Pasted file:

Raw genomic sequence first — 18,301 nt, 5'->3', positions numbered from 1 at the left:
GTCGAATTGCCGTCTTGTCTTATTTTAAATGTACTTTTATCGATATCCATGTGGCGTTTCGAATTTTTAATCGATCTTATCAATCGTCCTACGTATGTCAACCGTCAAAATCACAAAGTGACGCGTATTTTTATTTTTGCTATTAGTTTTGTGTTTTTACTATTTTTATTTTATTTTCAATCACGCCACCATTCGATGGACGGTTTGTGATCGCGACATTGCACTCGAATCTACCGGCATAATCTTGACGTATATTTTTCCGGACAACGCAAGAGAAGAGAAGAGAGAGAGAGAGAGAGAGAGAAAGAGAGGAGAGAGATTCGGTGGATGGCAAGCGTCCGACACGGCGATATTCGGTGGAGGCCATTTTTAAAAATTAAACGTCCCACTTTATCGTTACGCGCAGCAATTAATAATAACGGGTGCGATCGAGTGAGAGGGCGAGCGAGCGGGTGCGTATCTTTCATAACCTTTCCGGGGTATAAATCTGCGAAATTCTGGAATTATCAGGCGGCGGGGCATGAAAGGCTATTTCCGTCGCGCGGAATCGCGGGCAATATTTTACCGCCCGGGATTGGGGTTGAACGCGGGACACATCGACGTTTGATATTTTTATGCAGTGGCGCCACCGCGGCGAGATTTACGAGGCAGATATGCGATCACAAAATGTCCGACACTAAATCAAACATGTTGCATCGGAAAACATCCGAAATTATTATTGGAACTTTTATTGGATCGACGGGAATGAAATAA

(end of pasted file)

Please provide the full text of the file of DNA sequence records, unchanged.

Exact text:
Raw genomic sequence first — 18,301 nt, 5'->3', positions numbered from 1 at the left:
GTCGAATTGCCGTCTTGTCTTATTTTAAATGTACTTTTATCGATATCCATGTGGCGTTTCGAATTTTTAATCGATCTTATCAATCGTCCTACGTATGTCAACCGTCAAAATCACAAAGTGACGCGTATTTTTATTTTTGCTATTAGTTTTGTGTTTTTACTATTTTTATTTTATTTTCAATCACGCCACCATTCGATGGACGGTTTGTGATCGCGACATTGCACTCGAATCTACCGGCATAATCTTGACGTATATTTTTCCGGACAACGCAAGAGAAGAGAAGAGAGAGAGAGAGAGAGAGAGAAAGAGAGGAGAGAGATTCGGTGGATGGCAAGCGTCCGACACGGCGATATTCGGTGGAGGCCATTTTTAAAAATTAAACGTCCCACTTTATCGTTACGCGCAGCAATTAATAATAACGGGTGCGATCGAGTGAGAGGGCGAGCGAGCGGGTGCGTATCTTTCATAACCTTTCCGGGGTATAAATCTGCGAAATTCTGGAATTATCAGGCGGCGGGGCATGAAAGGCTATTTCCGTCGCGCGGAATCGCGGGCAATATTTTACCGCCCGGGATTGGGGTTGAACGCGGGACACATCGACGTTTGATATTTTTATGCAGTGGCGCCACCGCGGCGAGATTTACGAGGCAGATATGCGATCACAAAATGTCCGACACTAAATCAAACATGTTGCATCGGAAAACATCCGAAATTATTATTGGAACTTTTATTGGATCGACGGGAATGAAATAA